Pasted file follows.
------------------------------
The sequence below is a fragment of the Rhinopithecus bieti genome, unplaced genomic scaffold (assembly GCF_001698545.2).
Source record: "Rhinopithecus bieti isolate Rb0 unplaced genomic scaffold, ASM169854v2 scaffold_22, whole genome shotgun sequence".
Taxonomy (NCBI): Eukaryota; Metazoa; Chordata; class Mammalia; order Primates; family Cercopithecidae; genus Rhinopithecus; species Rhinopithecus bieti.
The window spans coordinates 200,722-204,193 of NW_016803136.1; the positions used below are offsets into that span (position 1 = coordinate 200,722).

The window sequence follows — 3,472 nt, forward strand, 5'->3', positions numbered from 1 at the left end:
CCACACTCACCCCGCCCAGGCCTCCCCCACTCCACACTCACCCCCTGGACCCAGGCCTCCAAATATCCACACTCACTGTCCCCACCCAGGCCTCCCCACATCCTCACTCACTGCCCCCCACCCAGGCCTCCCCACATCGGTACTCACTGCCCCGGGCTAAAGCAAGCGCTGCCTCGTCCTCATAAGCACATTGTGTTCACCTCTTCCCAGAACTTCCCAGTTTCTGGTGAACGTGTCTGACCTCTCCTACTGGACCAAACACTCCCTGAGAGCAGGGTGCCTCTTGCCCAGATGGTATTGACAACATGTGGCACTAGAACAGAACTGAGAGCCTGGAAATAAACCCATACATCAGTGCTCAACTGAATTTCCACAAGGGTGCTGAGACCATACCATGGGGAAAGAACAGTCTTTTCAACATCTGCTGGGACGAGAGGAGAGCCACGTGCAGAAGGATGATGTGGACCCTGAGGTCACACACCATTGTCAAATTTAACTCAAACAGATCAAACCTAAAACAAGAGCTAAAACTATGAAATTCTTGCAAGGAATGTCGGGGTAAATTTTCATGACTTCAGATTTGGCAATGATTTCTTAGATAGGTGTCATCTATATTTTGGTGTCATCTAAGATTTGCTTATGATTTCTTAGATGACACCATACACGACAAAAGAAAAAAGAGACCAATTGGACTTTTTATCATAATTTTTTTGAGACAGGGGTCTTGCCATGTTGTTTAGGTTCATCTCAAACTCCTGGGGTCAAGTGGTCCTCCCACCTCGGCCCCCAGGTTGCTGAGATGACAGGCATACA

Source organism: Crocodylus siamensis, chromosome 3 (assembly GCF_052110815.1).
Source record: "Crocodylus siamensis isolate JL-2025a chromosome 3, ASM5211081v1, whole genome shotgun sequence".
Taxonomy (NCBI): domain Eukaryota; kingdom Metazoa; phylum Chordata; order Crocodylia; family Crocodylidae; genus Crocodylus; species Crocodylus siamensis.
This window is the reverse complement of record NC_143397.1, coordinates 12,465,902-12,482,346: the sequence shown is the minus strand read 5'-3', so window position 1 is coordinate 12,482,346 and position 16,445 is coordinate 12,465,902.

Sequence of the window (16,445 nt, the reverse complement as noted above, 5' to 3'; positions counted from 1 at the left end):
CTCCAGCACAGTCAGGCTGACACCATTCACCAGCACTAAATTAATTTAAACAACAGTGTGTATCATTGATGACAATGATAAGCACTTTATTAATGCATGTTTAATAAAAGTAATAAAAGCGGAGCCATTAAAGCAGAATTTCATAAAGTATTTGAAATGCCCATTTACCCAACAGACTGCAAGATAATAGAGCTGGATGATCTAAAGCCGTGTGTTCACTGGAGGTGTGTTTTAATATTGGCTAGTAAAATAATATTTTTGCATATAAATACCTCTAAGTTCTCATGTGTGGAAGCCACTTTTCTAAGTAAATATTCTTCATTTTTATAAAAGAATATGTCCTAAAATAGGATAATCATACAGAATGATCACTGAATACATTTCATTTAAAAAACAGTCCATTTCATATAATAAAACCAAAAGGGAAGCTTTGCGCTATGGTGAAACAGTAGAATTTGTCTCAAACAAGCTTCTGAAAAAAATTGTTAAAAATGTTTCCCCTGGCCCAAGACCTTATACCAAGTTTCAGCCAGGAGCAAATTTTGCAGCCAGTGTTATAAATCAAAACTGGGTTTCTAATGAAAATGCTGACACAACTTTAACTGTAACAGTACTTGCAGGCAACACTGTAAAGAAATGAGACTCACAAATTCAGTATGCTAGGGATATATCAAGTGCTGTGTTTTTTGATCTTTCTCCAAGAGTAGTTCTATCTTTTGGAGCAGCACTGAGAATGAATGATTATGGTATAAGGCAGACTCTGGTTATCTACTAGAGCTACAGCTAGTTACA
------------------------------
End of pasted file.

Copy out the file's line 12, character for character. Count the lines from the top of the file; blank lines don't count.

CTCCAGCACAGTCAGGCTGACACCATTCACCAGCACTAAATTAATTTAAACAACAGTGTGTATCATTGATGACAATGATAAGCACTTTATTAATGCATGTTTAATAAAAGTAATAAAAGCGGAGCCATTAAAGCAGAATTTCATAAAGTATTTGAAATGCCCATTTACCCAACAGACTGCAAGATAATAGAGCTGGATGATCTAAAGCCGTGTGTTCACTGGAGGTGTGTTTTAATATTGGCTAGTAAAATAATATTTTTGCATATAAATACCTCTAAGTTCTCATGTGTGGAAGCCACTTTTCTAAGTAAATATTCTTCATTTTTATAAAAGAATATGTCCTAAAATAGGATAATCATACAGAATGATCACTGAATACATTTCATTTAAAAAACAGTCCATTTCATATAATAAAACCAAAAGGGAAGCTTTGCGCTATGGTGAAACAGTAGAATTTGTCTCAAACAAGCTTCTGAAAAAAATTGTTAAAAATGTTTCCCCTGGCCCAAGACCTTATACCAAGTTTCAGCCAGGAGCAAATTTTGCAGCCAGTGTTATAAATCAAAACTGGGTTTCTAATGAAAATGCTGACACAACTTTAACTGTAACAGTACTTGCAGGCAACACTGTAAAGAAATGAGACTCACAAATTCAGTATGCTAGGGATATATCAAGTGCTGTGTTTTTTGATCTTTCTCCAAGAGTAGTTCTATCTTTTGGAGCAGCACTGAGAATGAATGATTATGGTATAAGGCAGACTCTGGTTATCTACTAGAGCTACAGCTAGTTACA